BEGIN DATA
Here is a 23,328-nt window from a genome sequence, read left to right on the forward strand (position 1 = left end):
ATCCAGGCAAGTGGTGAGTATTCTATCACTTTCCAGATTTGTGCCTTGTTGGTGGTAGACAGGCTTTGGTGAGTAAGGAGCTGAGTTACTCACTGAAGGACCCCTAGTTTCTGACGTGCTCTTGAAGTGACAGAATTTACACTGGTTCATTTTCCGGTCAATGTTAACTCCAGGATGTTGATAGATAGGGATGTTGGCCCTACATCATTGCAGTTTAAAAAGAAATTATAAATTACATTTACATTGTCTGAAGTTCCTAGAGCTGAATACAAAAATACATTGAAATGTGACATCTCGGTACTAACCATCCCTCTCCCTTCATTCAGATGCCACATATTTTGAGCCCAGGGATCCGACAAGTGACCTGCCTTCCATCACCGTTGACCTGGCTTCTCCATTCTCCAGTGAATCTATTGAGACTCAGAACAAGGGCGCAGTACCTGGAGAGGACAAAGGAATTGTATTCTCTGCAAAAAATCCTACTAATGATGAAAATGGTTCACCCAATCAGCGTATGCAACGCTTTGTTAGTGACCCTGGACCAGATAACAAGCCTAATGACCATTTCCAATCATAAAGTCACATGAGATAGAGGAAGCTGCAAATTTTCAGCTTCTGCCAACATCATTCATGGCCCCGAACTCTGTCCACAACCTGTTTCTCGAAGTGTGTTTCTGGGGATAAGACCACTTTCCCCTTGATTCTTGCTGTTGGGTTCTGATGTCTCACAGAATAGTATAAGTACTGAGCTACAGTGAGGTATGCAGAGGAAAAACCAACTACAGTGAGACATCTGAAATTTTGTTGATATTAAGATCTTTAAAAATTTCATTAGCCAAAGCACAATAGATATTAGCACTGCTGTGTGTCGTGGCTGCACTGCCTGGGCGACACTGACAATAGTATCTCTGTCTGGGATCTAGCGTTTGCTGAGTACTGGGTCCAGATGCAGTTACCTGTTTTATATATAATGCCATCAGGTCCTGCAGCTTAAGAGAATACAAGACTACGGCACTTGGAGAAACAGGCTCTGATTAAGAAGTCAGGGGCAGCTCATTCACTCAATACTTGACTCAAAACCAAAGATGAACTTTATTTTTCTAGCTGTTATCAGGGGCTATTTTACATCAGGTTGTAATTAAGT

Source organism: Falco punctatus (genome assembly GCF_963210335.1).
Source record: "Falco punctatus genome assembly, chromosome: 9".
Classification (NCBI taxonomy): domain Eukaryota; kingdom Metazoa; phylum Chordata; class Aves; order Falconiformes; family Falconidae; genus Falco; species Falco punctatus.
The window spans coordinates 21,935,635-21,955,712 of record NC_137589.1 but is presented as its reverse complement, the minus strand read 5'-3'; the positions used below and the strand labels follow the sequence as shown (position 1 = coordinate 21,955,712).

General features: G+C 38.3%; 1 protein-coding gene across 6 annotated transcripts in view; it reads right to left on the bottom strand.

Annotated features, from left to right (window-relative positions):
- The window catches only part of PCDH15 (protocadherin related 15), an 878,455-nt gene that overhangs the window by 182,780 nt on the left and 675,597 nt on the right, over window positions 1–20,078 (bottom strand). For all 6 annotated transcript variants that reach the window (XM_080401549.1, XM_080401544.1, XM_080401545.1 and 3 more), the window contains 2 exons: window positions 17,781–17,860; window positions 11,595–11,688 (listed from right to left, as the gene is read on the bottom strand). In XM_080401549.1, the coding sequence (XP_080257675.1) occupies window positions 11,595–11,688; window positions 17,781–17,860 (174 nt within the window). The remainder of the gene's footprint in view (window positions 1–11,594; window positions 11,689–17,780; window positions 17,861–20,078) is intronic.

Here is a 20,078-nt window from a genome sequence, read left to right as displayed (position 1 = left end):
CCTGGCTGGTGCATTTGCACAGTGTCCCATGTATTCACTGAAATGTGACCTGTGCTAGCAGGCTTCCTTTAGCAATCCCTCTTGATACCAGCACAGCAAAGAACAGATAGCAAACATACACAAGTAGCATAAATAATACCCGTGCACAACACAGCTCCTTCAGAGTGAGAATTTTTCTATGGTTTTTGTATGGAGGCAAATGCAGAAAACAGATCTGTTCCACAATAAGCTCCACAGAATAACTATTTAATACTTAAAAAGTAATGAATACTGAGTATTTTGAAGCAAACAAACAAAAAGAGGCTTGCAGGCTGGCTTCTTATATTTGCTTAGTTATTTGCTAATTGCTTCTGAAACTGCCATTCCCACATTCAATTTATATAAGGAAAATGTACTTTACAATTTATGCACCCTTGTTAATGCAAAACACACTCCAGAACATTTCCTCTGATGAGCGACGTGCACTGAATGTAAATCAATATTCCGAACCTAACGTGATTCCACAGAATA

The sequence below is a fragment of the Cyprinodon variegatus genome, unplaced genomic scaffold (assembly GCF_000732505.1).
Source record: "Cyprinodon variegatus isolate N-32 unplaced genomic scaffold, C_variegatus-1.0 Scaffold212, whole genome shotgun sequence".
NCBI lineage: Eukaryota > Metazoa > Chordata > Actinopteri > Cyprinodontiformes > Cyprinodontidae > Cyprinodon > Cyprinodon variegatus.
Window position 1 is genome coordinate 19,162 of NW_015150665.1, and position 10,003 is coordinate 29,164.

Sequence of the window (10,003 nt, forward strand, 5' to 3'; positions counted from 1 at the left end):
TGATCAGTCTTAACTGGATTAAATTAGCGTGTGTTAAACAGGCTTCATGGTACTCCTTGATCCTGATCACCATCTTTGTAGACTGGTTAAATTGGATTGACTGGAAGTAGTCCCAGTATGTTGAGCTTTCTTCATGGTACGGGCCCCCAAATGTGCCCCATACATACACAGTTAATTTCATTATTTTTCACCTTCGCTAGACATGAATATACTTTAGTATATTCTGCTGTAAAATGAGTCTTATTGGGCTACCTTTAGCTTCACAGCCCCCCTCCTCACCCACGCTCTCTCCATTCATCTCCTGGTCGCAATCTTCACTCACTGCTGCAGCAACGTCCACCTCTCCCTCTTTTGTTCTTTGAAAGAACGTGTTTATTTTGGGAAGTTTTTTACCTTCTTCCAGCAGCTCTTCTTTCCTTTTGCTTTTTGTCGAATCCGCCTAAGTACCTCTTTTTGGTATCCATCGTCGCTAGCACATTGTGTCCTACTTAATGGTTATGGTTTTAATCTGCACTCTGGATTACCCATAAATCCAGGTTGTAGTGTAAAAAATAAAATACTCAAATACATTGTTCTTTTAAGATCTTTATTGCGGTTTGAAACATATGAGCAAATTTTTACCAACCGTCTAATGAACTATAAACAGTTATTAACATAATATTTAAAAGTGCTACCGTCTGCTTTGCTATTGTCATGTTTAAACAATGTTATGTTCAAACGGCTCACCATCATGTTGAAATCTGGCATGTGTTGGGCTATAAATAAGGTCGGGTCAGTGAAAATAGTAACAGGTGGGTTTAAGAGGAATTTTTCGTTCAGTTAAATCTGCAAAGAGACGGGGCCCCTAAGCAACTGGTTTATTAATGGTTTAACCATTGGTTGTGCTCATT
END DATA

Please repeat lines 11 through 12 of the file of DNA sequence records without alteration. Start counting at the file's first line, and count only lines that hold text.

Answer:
CCTGGCTGGTGCATTTGCACAGTGTCCCATGTATTCACTGAAATGTGACCTGTGCTAGCAGGCTTCCTTTAGCAATCCCTCTTGATACCAGCACAGCAAAGAACAGATAGCAAACATACACAAGTAGCATAAATAATACCCGTGCACAACACAGCTCCTTCAGAGTGAGAATTTTTCTATGGTTTTTGTATGGAGGCAAATGCAGAAAACAGATCTGTTCCACAATAAGCTCCACAGAATAACTATTTAATACTTAAAAAGTAATGAATACTGAGTATTTTGAAGCAAACAAACAAAAAGAGGCTTGCAGGCTGGCTTCTTATATTTGCTTAGTTATTTGCTAATTGCTTCTGAAACTGCCATTCCCACATTCAATTTATATAAGGAAAATGTACTTTACAATTTATGCACCCTTGTTAATGCAAAACACACTCCAGAACATTTCCTCTGATGAGCGACGTGCACTGAATGTAAATCAATATTCCGAACCTAACGTGATTCCACAGAATA

The sequence below is a fragment of the Cyprinodon variegatus genome, unplaced genomic scaffold (assembly GCF_000732505.1).